Quarbs are more common than true arbitrages, and spread bookmakers are much less likely to restrict the number of bets on them. Although betting on a Quarb does not guarantee you a profit, we found 140 cases during the last two Premier League seasons. Of these, 86 would have been winning bets and only 50 would have lost. A punter staking a modest £5 per point in each case would have won almost £5,000 over the two years.

Q. Hey fellas, just wanted to tell you that I margin called early yesterday evening I was up 400% my balance in 2 weeks and right now I'm down 0.3%. I broke the number 1 most important rule, don't over leverage your account...

I'm not angry, its just another lesson I learned. I didn't lose my money; I just lost the money I gained over the last 2 weeks so I'm happy. It'll be fun building back up from here, if I can get the same return in the same time I'll think about adding more 'productive' funds.

Happy Trading


A: Tom - It takes heart to take losses and accept them, and to gather energies to be profitable again. I congratulate you for being such a person.

I just want to divert your attention towards a thought, which you might consider changing. The money you made and lost was your money too. You are feeling comfortable about losing the gains, as long as they didn't dent your initial investment. You might consider changing that attitude.

Any gains that you lose is your loss of time and energy that you spent on making it, hence you don't want to take unnecessary losses.

Please don't take my suggestion as criticism. It is just a thought that I wanted to share with you. I wish you all the best and good luck for your trading and life in general.

Q. I have more winners than losers yet I still keep losing overall?

A: You are probably picking profits too quickly and running losing positions for far too long hoping that they will turn round. This is where many traders end up losing more from 1 trade compared to what they would win from 20 winning trades.

Below is an example with a more detailed explanation. I hope this time you will be convinced that a system with poor risk : reward ratio is not necessarily a winning one.
  1. Pot size =£100k
  2. Risk : Reward = 10:1 (which means risking 10 points to make 1 point on every trade). Based on this reasoning we assume each winner trade =1 point and each loser trade =10 point.
  3. System success rate =90% (out of 100 trades, 90 are winners and 10 losers).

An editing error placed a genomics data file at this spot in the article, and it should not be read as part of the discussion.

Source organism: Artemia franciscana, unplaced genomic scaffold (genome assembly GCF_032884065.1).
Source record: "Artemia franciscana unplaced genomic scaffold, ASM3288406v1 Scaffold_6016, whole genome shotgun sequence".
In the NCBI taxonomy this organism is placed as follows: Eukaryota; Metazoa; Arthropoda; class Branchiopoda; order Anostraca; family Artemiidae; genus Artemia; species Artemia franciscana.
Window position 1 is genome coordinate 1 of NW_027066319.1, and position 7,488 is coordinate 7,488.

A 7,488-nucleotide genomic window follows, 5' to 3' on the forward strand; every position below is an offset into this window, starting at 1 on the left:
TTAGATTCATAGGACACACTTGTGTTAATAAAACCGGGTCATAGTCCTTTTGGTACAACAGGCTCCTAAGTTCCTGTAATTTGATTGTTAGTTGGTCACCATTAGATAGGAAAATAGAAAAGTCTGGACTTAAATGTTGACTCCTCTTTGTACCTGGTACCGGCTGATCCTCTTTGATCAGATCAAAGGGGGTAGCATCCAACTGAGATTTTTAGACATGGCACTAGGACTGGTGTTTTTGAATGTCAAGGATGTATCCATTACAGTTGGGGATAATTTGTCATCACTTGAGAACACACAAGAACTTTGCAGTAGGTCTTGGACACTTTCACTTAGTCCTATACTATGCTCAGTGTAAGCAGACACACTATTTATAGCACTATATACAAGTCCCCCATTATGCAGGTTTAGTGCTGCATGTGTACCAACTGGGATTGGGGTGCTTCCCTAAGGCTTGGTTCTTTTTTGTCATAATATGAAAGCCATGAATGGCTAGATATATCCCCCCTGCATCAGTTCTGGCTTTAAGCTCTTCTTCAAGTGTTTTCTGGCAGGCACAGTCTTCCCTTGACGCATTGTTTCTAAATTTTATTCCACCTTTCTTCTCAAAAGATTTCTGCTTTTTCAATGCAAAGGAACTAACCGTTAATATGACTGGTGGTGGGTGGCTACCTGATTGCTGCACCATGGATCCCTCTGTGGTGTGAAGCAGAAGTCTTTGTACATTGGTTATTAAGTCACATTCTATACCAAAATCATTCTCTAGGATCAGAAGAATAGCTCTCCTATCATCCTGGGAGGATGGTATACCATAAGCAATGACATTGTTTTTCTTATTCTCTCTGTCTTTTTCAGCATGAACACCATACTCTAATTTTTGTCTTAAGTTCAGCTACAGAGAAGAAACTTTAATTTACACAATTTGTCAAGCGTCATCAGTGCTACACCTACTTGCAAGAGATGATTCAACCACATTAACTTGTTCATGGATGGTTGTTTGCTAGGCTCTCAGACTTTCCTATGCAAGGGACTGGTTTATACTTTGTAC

4. Probability of a losing trade = 10/100 = 1/10 (every 10 trades we get a losing trade).
  5. Let us assume first 9 trades are winners. Therefore profit on first 9 trades = 9 points.
  6. 10th trade turns out to be a losing one. Therefore loss on 1 trade =10 points.
  7. Net loss = 10points-9 points = 1 point.
  8. Therefore even with a 90% success rate, you are taking a loss.

Q.: I am keen to get into spread betting and as I have been advised by a few of my friends. But at the moment I am playing with a Capital Spreads DEMO account to learn a little.

The other day I got a little confused, maybe you can help me with this. I decided to buy 50 Nikkei 225. I had done ok so far on the FTSE, so my trading resources were at about £10,800, but soon after I made this bet suddenly my trading resources showed (4,200), which I take meant I was minus £4,200. I cannot understand this figure. Surely if I bet £50 per point even if it moved 50 point that would only be 50x50 = £2,500 so what was going on, I'm lost?

A: Sounds about right. On Capital Spreads the 'margin factor' for the Nikkei is 300x - so in other words you need 300x your bet in your account as 'trading resources', or in your case for a £50 bet - £15k. Capital have in fact charged you £15k, and this means they run a 300x margin factor for the Nikkei. The margin factor is all about expected volatility - think about it: suppose the Nikkei is about 16,300 at the moment.. The 50 point move you talk about would be less than a 0.3% move in the index - easily within the range of an hours' trading, let alone a day. They just want to make sure you have enough money up front to be able to settle at least a day or so move going against you. Or put another way, £50/point on a 16,300 level index is equivalent to an underlying position of £815,000. £815,000 is the notional value. Putting it like that, requiring you to put up £15k of your own money isn't too unreasonable...!

This requirement is irrespective of where you set your stop. Imagine if Junichiro Koizumi was assassinated while the Nikkei was closed. Your 50 point stop would be "pounded like a rented gerbil" when the market opened. The margin requirement goes some way to protect against this. With a real account I imagine you would not have been allowed to place a bet that size without the necessary funds to cover the margin.

 ...Continues here - Spread Betting versus CFDs